Permit me a tangent, but its the people that actually use it on a regular basis that should be the ones to determine what is combat effective and what isn't. Should we go back to traditional Japanese hojutsu (firearms) just because it was used on the battlefield? No. Why have we not seen traditional hojutsu applied in battle recently? We have progressed with great strides technologically, tactically, and in terms of our understanding of training since then. Might there be some things in there that are useful in modern CQB tactical situations? There probably is. Who is best qualified to determine that? Those actually involved in modern CQB and tactical situations, familiar with the application of weapons and tactics, and with the know how to read between the lines to glean what is useful from the traditional teachings.

Why should jujutsu be any different?

ben johanson
1st August 2002, 02:45
Kit wrote:

"The difference in technique is because I think judo, and judo-derived or related arts like BJJ or sambo have continued to evolve their skills, putting the principles they espouse under real pressure, where many koryu styles have not."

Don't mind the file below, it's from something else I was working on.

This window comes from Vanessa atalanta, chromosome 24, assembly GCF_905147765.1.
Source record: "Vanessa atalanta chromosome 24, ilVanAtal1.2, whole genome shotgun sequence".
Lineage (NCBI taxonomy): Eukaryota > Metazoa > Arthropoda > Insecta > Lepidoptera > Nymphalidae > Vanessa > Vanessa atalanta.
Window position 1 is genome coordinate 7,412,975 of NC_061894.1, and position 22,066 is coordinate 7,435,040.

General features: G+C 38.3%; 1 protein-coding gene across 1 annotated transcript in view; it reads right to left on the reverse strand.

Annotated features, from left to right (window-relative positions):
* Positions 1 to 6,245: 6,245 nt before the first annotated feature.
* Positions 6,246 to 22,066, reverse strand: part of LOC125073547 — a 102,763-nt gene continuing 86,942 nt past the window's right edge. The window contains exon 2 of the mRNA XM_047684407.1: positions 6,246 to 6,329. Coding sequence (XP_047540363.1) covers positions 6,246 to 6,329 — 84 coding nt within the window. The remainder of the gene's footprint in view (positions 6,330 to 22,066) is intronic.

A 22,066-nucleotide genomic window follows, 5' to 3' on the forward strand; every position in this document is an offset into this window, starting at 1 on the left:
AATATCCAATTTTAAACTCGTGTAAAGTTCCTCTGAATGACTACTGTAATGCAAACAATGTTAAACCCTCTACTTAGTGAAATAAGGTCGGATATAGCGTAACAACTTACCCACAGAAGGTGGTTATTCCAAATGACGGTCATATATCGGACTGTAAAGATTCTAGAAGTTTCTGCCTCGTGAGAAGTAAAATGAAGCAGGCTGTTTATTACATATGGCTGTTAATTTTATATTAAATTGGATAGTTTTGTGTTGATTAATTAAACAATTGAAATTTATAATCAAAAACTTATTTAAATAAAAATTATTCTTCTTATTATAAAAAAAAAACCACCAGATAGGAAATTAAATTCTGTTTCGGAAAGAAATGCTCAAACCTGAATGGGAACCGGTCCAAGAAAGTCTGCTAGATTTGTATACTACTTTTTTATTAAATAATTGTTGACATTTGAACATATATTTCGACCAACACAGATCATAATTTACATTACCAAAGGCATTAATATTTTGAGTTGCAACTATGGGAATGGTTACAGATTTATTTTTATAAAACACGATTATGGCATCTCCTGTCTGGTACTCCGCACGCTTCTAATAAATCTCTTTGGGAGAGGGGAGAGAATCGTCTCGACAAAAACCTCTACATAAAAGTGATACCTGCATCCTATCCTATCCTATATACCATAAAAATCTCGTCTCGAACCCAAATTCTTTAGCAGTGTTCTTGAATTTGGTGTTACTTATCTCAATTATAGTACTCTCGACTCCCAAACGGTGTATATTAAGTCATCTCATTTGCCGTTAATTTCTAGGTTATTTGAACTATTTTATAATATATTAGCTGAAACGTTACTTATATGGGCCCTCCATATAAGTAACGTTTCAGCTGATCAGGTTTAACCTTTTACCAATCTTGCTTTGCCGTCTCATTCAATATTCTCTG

This is undoubtedly true for some if not many koryu, but we have to remember that during the early part of the twentieth century, taryu jiai was pretty common and many koryu engaged in it. The Japanese government didn't enact more stringent dueling laws until the '60's I believe, at which point it fell out of favor, although it surely still goes on to this day. Also recall that taryu jiai is not sportsman-like competition, it is all out no holds barred combat between practitioners of different styles of martial arts, with probably even fewer rules than you'd find in the early days of the UFC. Koryu instructors utilized it as a training tool to gauge how well their students could apply what they learned to real hand-to-hand combat. So the point is, the current generation of koryu practitioners is still reaping the benefits of the real world experience of those students, now teachers in their own right, who engaged in taryu jiai. My teacher's teacher was one such student in his day, and now my fellow students and I are lucky enough to be studying an art that has been recently tested in real combat.

Now admittedly I have had little actually contact with other koryu practitioners, so I can only comment on what I know from studying the school I belong to, but I'm willing to bet money that there are still many koryu out there being taught by teachers that have practical experience gleaned from such practices as taryu jiai. Itís a slippery slope trying to generalize too much about such a complex and varied phenomenon like the koryu, as many try to do.